Dock with Bacon and Onions


As you might well imagine, I've been dying to get my game on with foraging.  I've been out on my bike, watching, waiting, tick tock, for weeks now.  Part of the problem is that the plants are just emerging (and you know, snow and freezing temps, yada yada).  But also there's the problem that the plants which emerged first are located in spots where they are not safe to eat.

See the dock (Rumex crispus) in the picture?  That particular bunch of dock is seated next to a well-travel dog path, and below an apartment complex; in other words, not good eats.  But every day as I ride past this dock plant, its near-perfect leaves taunt and tantalize me.  For some strange reason, the dock plants growing in safe areas are only an inch or two long and already bug-eaten.  But as I'd tell any man who asked, size doesn't matter (~wink~), and I'm not afraid of bug-eaten produce.

Don't worry, for the past six days, with a little persistence, I've been able to scrounge up enough dock for dinner.  Yep, we've had dock with our meal every night for almost a week now.  And nobody is complaining.  In fact, there never seems to be enough.

This is seasonal, local food at it's best.  The fields that dot the local suburban landscape that surrounds my home are just loaded with dock at the moment.  Therefor, it makes perfect sense that dock should be dominating my kitchen right now.  By the time we're all sick of dock, it will be too big and tough and full of bug holes to be enjoyed anyhow.  And by then, another veg will have come on strong (asparagus!)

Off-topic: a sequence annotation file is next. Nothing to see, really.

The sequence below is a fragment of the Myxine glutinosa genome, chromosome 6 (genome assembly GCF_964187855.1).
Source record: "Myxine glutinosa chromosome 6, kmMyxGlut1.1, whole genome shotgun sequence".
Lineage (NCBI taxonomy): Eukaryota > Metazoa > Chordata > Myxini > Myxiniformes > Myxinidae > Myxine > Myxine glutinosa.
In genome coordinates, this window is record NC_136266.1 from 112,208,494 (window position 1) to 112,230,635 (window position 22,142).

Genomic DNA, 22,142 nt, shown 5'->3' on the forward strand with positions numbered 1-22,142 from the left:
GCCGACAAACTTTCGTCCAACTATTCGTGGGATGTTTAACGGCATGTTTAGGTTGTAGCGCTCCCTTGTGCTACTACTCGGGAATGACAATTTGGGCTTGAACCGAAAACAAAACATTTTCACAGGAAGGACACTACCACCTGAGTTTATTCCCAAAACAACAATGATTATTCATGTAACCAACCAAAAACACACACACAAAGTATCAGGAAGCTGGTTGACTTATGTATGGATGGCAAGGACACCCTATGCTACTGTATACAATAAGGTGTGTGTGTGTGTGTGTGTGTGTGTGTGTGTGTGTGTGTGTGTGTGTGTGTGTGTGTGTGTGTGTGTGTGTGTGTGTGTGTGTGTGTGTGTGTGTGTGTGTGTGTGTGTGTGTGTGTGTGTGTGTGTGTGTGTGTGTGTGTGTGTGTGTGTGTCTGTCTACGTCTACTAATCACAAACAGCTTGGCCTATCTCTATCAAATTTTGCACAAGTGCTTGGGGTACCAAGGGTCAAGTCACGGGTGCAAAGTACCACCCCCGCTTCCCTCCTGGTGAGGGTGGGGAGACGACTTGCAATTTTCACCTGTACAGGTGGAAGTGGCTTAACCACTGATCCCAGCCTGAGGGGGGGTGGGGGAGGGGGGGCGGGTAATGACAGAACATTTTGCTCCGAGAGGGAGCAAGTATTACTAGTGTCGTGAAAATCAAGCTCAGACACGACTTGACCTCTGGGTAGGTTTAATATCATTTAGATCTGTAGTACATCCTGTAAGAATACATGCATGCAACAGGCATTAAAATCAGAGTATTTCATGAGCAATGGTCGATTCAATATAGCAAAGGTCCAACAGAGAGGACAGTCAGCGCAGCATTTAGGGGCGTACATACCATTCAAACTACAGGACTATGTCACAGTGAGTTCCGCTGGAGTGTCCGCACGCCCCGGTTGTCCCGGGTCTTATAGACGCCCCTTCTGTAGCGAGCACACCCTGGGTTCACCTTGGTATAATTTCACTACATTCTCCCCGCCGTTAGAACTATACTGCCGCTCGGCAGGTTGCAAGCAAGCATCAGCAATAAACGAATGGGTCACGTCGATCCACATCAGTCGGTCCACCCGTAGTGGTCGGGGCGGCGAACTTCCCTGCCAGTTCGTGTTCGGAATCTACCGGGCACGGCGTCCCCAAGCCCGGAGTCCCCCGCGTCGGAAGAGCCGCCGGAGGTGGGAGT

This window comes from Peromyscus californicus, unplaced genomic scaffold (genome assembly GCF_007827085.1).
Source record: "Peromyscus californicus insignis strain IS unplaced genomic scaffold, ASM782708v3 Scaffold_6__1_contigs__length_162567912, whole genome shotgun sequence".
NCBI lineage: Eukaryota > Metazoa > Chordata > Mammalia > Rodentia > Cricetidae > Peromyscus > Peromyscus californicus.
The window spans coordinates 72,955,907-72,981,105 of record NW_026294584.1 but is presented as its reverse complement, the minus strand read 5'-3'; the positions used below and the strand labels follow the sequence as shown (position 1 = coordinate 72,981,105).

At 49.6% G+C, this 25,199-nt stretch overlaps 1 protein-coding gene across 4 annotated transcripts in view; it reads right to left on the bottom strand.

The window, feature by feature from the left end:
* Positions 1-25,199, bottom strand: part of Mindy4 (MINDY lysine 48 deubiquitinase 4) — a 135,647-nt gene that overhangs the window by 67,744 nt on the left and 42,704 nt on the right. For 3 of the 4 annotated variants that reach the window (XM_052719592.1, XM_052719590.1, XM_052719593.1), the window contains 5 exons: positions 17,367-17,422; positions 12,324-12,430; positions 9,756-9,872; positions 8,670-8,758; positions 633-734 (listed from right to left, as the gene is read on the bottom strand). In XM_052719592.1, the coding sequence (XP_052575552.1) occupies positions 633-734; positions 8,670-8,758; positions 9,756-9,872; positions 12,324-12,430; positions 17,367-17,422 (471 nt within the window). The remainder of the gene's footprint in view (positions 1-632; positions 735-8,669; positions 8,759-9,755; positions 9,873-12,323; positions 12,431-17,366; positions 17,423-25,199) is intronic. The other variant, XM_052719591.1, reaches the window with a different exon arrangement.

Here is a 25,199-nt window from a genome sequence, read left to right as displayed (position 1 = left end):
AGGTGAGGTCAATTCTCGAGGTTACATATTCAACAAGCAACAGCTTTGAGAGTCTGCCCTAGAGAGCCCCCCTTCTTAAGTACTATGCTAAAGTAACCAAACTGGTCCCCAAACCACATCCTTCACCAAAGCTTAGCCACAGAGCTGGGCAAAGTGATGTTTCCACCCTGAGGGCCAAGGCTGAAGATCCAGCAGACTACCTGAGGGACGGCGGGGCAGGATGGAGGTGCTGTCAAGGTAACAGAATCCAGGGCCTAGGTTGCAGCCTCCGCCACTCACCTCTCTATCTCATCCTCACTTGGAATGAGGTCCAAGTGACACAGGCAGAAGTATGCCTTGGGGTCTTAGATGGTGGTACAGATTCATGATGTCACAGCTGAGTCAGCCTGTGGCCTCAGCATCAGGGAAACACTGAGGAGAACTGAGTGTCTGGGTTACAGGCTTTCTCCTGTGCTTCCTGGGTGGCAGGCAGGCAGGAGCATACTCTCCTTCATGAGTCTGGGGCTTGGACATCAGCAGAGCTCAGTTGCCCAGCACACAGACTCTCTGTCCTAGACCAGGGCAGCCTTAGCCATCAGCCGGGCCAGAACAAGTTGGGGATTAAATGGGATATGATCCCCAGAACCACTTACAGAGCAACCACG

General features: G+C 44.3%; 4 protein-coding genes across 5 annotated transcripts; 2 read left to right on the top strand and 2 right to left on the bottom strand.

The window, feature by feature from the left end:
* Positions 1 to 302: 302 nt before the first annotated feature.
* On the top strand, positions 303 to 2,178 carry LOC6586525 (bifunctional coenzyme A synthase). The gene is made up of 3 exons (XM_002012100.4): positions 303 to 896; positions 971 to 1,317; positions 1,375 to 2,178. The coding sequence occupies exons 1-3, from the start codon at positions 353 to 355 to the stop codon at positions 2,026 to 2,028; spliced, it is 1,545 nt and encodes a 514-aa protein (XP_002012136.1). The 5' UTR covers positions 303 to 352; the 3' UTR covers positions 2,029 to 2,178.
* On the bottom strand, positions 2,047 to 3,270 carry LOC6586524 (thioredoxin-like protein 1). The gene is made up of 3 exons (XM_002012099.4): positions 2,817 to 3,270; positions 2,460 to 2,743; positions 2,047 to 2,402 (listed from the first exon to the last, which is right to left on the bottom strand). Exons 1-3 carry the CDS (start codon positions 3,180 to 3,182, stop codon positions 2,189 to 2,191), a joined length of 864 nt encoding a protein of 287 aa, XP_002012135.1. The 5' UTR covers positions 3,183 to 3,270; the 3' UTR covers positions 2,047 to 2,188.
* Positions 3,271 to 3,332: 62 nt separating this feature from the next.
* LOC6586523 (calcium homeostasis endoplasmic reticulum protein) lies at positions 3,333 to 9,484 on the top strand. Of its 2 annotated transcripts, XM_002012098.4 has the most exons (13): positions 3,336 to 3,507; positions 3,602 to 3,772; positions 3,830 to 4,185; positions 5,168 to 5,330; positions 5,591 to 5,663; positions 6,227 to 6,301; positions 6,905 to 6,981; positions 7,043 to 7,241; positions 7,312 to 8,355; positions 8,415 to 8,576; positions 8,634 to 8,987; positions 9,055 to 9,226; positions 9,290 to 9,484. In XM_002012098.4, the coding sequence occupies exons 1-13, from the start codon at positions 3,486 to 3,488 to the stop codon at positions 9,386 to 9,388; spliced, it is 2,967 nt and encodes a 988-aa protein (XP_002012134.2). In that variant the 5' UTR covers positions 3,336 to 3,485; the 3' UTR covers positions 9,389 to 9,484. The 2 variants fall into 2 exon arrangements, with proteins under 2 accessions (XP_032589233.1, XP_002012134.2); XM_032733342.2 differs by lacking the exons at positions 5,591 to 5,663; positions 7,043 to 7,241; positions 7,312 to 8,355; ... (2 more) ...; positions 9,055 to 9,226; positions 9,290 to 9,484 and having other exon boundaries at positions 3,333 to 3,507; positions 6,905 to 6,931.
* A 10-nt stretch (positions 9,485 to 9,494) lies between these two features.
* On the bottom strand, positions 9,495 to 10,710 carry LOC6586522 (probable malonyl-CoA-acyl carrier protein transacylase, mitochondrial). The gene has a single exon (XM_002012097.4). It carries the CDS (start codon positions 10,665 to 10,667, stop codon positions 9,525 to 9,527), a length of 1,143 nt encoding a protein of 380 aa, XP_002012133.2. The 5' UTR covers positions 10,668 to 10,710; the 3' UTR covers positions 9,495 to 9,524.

But for now, dock greens are perfection, just what I'm craving now that it's springtime.  And like any leafy green, dock is especially nice when kissed by bacon and sweet onions.

Dock Sauteed with Bacon and Onions

After gathering dock, give it a good soak in cold water and a spoonful of vinegar.  Then pull the leaves out of the water, rather than draining them, because this leaves all of the dirt settled at the bottom of the water.  Finally, put the dock leaves in a salad spinner to somewhat dry them (a touch of water helps them to cook, so no need to be too fussy).

In a pan with a spoonful of lard, saute a few pieces of chopped bacon, along with half an onion (or more, or garlic, if you prefer).  When the bacon gets crispy, use a pair of scissors to cut handfuls of dock into 2" pieces into the pan (if using larger/older leaves, you may want to remove the center rib).  Cook the dock just until it starts to wilt.  Season with salt and pepper.

Check out what dock looks like in the fall, or what it looked like just last week as it popped out of the ground.

I'm sharing this post with Real Food Wednesday, and Pennywise Platter Thursday, and Fight Back Friday.

Comments

  1. You're good! I can't believe you can just recognize it and make something so yummy from it. I know who I want with me if I ever get lost in the woods.

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  2. When i came here, always get some thing to learn new. thanks for introducing me to dock. love the saute.

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  3. I live in southern Illinois, and curly dock is a perennial weed here. are all dock species edible? it would be great to eat this pasture enemy

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  4. I believe that all docks are edible (but don't ever take my or anyone else's word for it, research and *know* for your own satisfaction). I think the greater issue is palatability. I'd pick a leaf or two, cook them and taste-test.

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  5. Made a small bit of this to try out the recipe, turned out great, just want to cook the bacon and onions before you put in the dock.

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